Could (Be able to/manage to)

"Could" is used:
1. as the past form of 'can'
2. to express possibility/offer
3. to express probability, present or past
4. to express a request in the present

1. Past tense of "can"
There are at least two different ways to express the past tense of "can" for ability: could and was/were able to (meaning 'managed to'). For example:
a) He could hear well when he was younger.
b) I was able to/I managed to hand in my report in time.

In the first case (could) we are talking about general abilities, and in the second case (was able to, managed to) - about success on a particular occasion. More examples:
a) She could talk before she could walk.
b) At the conference she managed to talk non-stop for an hour without saying anything.
c) He could swim when he was very young.
d) When she went shopping yesterday she was able to walk for about 6 hours straight but now she is tired after standing for 5 minutes.

The negative couldn't can be used in both cases:
a) I couldn't hear you very well, you were too far.
b) I couldn't hand in my homework in time.
c) I couldn't sleep well last night.

2. Offers, possible actions. Used in the present:
a) What do you want to do today? We could go to the zoo or we could ride bikes in the park.
b) If you are not busy, you could help me do the dishes.
c) You could invite your friends over.
In all of the above "can" is also possible, which makes them sound more definite and certain.

*When we can see now that something was possible in the past, we use "could have done". That is, we do not change "could", but add to it the so-called perfect infinitive, which is "have" and the past participle (third form of irregular verbs):
a) Why didn't you buy the dress? You could have bought it, you had enough money.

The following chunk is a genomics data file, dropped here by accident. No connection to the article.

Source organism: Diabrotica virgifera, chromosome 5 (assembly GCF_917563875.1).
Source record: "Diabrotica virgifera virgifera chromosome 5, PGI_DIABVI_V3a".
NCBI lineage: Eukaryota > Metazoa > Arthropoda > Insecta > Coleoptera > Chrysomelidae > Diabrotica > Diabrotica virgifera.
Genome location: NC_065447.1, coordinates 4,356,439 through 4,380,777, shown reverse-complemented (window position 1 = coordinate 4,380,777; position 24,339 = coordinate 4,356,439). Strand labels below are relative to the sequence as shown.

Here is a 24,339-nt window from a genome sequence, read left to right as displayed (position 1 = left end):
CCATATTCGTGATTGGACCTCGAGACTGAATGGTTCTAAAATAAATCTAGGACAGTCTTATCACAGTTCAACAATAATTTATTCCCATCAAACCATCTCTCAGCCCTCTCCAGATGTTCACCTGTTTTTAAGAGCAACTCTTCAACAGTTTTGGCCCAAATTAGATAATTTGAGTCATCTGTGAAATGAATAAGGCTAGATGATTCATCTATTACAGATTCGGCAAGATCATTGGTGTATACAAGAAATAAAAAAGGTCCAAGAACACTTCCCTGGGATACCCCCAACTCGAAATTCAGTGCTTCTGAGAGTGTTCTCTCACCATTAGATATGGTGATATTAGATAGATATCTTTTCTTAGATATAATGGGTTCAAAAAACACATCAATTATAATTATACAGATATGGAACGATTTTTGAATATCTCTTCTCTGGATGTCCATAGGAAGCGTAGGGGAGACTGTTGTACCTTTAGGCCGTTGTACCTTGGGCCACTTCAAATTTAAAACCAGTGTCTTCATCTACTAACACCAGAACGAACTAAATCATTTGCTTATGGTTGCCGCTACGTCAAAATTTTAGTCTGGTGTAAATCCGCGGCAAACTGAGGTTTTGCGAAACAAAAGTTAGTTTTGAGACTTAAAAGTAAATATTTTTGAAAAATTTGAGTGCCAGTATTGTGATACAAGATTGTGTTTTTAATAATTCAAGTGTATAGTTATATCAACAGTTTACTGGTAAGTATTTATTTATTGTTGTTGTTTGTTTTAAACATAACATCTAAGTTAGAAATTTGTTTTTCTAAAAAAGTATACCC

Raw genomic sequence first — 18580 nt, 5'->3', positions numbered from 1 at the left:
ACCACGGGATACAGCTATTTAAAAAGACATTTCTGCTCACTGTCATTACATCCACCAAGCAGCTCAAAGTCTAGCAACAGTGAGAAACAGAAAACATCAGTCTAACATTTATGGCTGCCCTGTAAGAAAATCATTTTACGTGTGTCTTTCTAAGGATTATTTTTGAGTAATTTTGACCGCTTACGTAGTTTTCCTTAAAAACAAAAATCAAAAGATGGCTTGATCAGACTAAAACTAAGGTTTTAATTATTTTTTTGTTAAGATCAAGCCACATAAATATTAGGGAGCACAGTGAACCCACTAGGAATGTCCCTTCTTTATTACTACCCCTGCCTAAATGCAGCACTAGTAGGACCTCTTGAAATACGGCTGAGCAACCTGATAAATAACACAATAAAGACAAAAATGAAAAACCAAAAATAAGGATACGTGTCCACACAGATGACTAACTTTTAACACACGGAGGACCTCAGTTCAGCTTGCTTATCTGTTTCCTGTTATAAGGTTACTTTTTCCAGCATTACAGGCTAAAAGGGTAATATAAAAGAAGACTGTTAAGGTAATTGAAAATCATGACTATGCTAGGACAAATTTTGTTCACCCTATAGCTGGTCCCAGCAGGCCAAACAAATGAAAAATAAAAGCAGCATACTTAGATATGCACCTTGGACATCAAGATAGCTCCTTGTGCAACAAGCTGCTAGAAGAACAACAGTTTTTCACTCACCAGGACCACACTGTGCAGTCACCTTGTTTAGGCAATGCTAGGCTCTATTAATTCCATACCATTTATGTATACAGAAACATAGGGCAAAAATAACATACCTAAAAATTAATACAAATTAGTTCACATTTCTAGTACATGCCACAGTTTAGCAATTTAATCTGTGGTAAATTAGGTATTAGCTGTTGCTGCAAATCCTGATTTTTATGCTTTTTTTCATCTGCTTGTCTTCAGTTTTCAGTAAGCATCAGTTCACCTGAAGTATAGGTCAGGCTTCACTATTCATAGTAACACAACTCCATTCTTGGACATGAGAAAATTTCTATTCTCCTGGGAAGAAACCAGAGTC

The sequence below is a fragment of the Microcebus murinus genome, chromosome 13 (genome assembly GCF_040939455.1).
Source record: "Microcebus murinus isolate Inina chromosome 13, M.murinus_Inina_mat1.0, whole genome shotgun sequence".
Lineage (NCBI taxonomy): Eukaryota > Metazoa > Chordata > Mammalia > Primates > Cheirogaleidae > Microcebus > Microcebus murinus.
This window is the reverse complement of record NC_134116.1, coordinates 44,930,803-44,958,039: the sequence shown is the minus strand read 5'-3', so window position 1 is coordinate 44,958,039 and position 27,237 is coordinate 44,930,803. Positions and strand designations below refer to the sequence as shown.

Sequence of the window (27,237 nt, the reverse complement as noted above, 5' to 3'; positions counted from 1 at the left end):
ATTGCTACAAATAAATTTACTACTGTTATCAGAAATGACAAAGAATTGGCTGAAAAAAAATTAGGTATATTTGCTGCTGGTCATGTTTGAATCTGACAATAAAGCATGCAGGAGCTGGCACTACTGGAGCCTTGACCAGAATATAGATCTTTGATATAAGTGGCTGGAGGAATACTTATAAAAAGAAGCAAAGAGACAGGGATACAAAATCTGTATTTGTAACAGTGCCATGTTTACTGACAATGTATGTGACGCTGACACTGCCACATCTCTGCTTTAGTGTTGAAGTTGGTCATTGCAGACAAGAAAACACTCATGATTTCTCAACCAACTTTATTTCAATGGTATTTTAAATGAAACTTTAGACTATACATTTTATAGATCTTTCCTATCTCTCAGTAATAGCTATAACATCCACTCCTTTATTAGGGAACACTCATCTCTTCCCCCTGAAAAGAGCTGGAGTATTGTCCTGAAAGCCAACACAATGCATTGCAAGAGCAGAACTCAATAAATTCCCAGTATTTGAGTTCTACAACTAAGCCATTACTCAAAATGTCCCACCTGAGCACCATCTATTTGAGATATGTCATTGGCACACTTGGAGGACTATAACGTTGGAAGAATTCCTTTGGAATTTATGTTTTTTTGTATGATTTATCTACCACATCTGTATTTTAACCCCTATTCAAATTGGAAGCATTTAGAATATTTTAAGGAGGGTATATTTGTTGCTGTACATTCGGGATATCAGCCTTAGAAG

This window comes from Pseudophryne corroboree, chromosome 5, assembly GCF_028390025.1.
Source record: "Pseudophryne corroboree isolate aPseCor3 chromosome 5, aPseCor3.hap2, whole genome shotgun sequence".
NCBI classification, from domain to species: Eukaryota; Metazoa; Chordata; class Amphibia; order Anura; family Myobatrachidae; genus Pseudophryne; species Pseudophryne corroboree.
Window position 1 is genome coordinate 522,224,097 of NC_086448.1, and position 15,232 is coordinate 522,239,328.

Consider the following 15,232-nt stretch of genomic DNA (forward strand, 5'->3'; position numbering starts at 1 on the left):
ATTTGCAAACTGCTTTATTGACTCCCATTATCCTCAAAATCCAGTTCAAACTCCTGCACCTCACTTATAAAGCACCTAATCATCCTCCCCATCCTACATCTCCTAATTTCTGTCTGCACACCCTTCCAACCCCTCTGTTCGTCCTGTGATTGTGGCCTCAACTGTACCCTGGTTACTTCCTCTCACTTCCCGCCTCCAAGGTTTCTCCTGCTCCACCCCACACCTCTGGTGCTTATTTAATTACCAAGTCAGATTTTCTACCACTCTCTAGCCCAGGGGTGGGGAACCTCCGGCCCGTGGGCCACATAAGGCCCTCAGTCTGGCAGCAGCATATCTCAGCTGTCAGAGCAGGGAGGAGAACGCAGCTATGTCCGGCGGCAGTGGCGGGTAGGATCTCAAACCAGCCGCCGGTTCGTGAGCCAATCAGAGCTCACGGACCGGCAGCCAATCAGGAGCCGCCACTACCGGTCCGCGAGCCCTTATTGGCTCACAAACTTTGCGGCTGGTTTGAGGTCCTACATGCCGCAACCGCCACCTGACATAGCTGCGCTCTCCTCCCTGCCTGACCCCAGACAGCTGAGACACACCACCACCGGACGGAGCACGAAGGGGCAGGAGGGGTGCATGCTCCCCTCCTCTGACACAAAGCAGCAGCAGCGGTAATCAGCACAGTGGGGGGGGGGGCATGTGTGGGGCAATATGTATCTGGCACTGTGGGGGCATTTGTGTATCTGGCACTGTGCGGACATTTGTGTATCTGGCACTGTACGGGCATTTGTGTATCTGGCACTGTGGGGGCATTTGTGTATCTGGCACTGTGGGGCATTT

b) You should have set an alarm, you could have overslept.
c) That was a very dangerous situation, they could have crashed.
d) I didn't know you had time last night, we could have met.
e) He could not have come, he was not in town.

3. Probability. In this case "could" can be substituted by "might" or "may":
a) I can't find my glasses. They could be in the car again.
b) The weather is nice now but it could rain in the afternoon.
c) Pick up, it could be something important.

*Past tense in this case is also "could have done". In this way we speak about something that we assume (now) that something might have happened (before); there is a probability that it happened:
a) My glasses are nowhere to be seen. I could have left them in the car.
b) The street is wet. It could have rained.
c) Don't buy it yet, wait until after the holidays, your parents could have already got it for you as a Christmas present.
d) He could have forgotten.
e) He couldn't have said that!

4. Request. Can be replaced by "would".
a) Could you wait a moment, please?
b) Could you hand me the salt, please?
c) Could you put me through to Mr. Jones, please?

When you are asking for something, e.g. permission (with "Could I ...?"), then "could" cannot be replaced by "would". For example:
a) Could I talk to Mr. Jones, please?
b) Could I see you for a minute?
c) Could I use your cell phone?

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